Late last summer BlackBerry finally wriggled free of its business straight-jacket and came of age as credible smartphone proposition with its Bold 9000 messenger.
It rocked-up with a grade A design, the best QWERTY we’ve ever thumbed, a throbbing 3G engine and a much improved multimedia performance. Only a paltry 2MP snapper and station wagon-like build let the side down.
Luckily, its successor, the 9700, goes part way to readdressing these shortfalls. BlackBerry creator RIM has managed to squeeze the Bold’s power into a very compact, Curve-sized chassis.
QWERTY thumbs up
Unsurprisingly, the inevitable consequence of its latest pocket-friendly frame is a more bijou keyboard. We were ready to bemoan the absence of the original’s sizeable and highly tactile buttons, but we found its new layout remarkably accommodating.
The ridged, guitar-fret inspired design made it easy to discriminate between keys for accurate speed-typing. Our only gripe is having to press the ‘alt’ key for punctuation – the Nokia E72 has dedicated keys for these popular characters – but this action soon becomes second nature.
There’s still a big issue with the camera – 3.2MP is still woefully sub-standard in today’s competitive smartphone skirmish – but at least it’s an improvement on the laughable 2MP and it delivers average-quality pictures for quick uploading to Facebook and Twitter direct from the camera interface.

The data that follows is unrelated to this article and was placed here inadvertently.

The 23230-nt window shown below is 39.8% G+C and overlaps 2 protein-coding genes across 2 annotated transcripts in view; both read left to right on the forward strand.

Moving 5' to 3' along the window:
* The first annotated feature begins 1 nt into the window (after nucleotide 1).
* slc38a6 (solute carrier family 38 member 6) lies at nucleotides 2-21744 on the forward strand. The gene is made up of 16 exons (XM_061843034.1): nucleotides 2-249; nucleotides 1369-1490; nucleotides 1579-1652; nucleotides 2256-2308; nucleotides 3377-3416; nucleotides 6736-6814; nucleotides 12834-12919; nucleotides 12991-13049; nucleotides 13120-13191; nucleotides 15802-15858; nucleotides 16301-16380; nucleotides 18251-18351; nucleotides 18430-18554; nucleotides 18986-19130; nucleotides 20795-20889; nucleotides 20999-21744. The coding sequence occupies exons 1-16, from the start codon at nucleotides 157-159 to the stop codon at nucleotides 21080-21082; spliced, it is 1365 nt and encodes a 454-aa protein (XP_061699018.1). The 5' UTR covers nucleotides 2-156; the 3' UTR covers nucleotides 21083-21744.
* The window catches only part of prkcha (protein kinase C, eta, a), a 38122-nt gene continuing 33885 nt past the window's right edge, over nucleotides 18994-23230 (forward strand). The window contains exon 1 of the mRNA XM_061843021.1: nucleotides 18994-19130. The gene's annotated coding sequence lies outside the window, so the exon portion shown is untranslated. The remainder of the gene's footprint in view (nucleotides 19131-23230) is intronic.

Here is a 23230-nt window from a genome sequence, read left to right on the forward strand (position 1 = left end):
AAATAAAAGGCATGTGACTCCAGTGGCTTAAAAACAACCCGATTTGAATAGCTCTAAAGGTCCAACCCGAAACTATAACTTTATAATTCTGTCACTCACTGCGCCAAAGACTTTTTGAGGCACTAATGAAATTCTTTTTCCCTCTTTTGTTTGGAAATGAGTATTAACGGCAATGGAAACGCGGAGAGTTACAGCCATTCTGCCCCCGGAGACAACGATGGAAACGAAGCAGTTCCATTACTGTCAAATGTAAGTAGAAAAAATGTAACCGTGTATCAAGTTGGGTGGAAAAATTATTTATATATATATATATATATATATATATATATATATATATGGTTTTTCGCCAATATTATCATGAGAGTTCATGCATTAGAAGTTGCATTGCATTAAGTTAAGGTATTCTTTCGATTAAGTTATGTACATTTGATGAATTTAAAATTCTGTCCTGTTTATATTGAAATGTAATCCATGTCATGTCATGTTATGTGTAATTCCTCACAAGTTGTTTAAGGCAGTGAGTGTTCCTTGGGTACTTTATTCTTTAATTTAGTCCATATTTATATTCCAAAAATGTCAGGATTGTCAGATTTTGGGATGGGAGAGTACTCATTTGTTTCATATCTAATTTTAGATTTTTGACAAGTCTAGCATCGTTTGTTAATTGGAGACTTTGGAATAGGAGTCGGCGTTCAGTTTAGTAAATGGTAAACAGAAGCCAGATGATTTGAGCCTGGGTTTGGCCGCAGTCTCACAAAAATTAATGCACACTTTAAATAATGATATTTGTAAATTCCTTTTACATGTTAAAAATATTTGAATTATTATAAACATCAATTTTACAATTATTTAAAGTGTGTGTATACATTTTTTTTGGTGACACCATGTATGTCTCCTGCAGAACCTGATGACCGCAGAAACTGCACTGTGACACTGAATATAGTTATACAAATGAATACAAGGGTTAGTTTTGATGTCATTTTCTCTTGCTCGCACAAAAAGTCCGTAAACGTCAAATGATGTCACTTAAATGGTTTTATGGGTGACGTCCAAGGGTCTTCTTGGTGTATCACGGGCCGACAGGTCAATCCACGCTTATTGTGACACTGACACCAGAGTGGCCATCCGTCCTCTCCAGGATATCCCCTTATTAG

The 9700 retains a lot of what we loved about the original, namely the high production values, the tactile leatherette rear panelling and the sharp vivid half-VGA quality display. Granted, the screen is a tad smaller, but otherwise the 9700 is a phone to admire and habitually paw.
Everything about the new Bold screams user-friendly. It may have ditched the traditional trackball for an optical touch-sensitive trackpad first introduced on the 8520 Curve, but it’s just as lucid to use and feels easier on the thumb.
Two side buttons are also customisable to fire up practically any feature and some individual embedded apps.
Setting up your email account online requires just a username and password and, while you still can’t do this direct from the handset like the Nokia E72 and many other smartphones, it’s no hardship and still granny simple. You can, of course, add up to 10 email accounts.
The 2.44in screen appears a bit pokey for sumptuous, full-fat internet surfing but the canny proprietary web browser delivers a painless small-screen experience. This is largely thanks to the onscreen context-specific cursor that starts off as a zoom and automatically changes to a hand pointer when you hover over a weblink.
Having the integrated 3.5mm headphone jack at the side of phone instead of the top is a tad annoying, especially when you slip the phone in your pocket, but it’s not a deal breaker.
Tunes grabbed over the network are encoded at only 64kbps for speedy delivery but the app’s brilliant Wi-Fi Autosync feature automatically upgrades them to 320kbps when you hit a wireless connection.
The 7digital app is just one of a few thousand that can be downloaded form BlackBerry’s App World store. It’s still lagging behind trailblazers like Apple and Android for variety and quantity but there are certainly enough compelling apps onboard to explore.
The BlackBerry Bold 9700 may not have the sleek looks of its arch rival, the Nokia E72, but its ultra user-friendliness is just as attractive. It’s still not up-to-scratch on the multimedia front, but is easily the best BlackBerry we’ve handled.